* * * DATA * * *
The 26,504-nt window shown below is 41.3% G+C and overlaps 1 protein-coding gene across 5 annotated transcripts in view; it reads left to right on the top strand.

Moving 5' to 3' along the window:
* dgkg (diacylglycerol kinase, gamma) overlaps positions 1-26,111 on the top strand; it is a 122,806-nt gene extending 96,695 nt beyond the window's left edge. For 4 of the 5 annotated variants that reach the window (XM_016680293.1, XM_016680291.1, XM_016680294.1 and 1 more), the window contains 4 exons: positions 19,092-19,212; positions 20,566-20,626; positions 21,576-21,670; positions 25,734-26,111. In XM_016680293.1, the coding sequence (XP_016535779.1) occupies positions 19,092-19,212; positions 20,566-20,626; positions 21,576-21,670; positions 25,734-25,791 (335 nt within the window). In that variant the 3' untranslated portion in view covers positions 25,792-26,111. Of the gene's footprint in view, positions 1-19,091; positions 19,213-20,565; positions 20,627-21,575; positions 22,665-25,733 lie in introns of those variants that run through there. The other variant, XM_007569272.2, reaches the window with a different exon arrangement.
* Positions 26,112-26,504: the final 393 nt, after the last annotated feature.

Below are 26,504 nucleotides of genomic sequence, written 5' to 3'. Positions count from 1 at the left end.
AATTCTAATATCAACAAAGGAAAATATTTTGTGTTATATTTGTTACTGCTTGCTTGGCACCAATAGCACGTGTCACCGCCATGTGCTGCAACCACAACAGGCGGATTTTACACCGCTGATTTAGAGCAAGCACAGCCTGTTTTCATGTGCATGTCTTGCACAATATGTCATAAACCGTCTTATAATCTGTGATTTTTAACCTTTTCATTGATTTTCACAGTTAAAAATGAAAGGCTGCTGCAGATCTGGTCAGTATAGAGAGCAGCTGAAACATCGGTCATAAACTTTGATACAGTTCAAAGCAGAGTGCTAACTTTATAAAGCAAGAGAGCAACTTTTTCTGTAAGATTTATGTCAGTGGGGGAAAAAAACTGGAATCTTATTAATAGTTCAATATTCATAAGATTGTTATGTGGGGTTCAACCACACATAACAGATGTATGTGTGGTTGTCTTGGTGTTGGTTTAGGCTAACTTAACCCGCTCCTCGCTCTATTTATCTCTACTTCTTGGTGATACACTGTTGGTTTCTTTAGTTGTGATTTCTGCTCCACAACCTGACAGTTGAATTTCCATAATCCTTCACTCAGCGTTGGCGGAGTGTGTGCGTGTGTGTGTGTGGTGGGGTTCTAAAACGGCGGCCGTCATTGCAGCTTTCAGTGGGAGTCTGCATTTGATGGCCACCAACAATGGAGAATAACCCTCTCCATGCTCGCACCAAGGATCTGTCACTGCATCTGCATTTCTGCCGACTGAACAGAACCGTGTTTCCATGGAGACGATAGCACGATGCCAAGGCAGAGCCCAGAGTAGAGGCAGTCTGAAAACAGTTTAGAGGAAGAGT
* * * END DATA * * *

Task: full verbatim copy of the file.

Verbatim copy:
The 26,504-nt window shown below is 41.3% G+C and overlaps 1 protein-coding gene across 5 annotated transcripts in view; it reads left to right on the top strand.

Moving 5' to 3' along the window:
* dgkg (diacylglycerol kinase, gamma) overlaps positions 1-26,111 on the top strand; it is a 122,806-nt gene extending 96,695 nt beyond the window's left edge. For 4 of the 5 annotated variants that reach the window (XM_016680293.1, XM_016680291.1, XM_016680294.1 and 1 more), the window contains 4 exons: positions 19,092-19,212; positions 20,566-20,626; positions 21,576-21,670; positions 25,734-26,111. In XM_016680293.1, the coding sequence (XP_016535779.1) occupies positions 19,092-19,212; positions 20,566-20,626; positions 21,576-21,670; positions 25,734-25,791 (335 nt within the window). In that variant the 3' untranslated portion in view covers positions 25,792-26,111. Of the gene's footprint in view, positions 1-19,091; positions 19,213-20,565; positions 20,627-21,575; positions 22,665-25,733 lie in introns of those variants that run through there. The other variant, XM_007569272.2, reaches the window with a different exon arrangement.
* Positions 26,112-26,504: the final 393 nt, after the last annotated feature.

Below are 26,504 nucleotides of genomic sequence, written 5' to 3'. Positions count from 1 at the left end.
AATTCTAATATCAACAAAGGAAAATATTTTGTGTTATATTTGTTACTGCTTGCTTGGCACCAATAGCACGTGTCACCGCCATGTGCTGCAACCACAACAGGCGGATTTTACACCGCTGATTTAGAGCAAGCACAGCCTGTTTTCATGTGCATGTCTTGCACAATATGTCATAAACCGTCTTATAATCTGTGATTTTTAACCTTTTCATTGATTTTCACAGTTAAAAATGAAAGGCTGCTGCAGATCTGGTCAGTATAGAGAGCAGCTGAAACATCGGTCATAAACTTTGATACAGTTCAAAGCAGAGTGCTAACTTTATAAAGCAAGAGAGCAACTTTTTCTGTAAGATTTATGTCAGTGGGGGAAAAAAACTGGAATCTTATTAATAGTTCAATATTCATAAGATTGTTATGTGGGGTTCAACCACACATAACAGATGTATGTGTGGTTGTCTTGGTGTTGGTTTAGGCTAACTTAACCCGCTCCTCGCTCTATTTATCTCTACTTCTTGGTGATACACTGTTGGTTTCTTTAGTTGTGATTTCTGCTCCACAACCTGACAGTTGAATTTCCATAATCCTTCACTCAGCGTTGGCGGAGTGTGTGCGTGTGTGTGTGTGGTGGGGTTCTAAAACGGCGGCCGTCATTGCAGCTTTCAGTGGGAGTCTGCATTTGATGGCCACCAACAATGGAGAATAACCCTCTCCATGCTCGCACCAAGGATCTGTCACTGCATCTGCATTTCTGCCGACTGAACAGAACCGTGTTTCCATGGAGACGATAGCACGATGCCAAGGCAGAGCCCAGAGTAGAGGCAGTCTGAAAACAGTTTAGAGGAAGAGT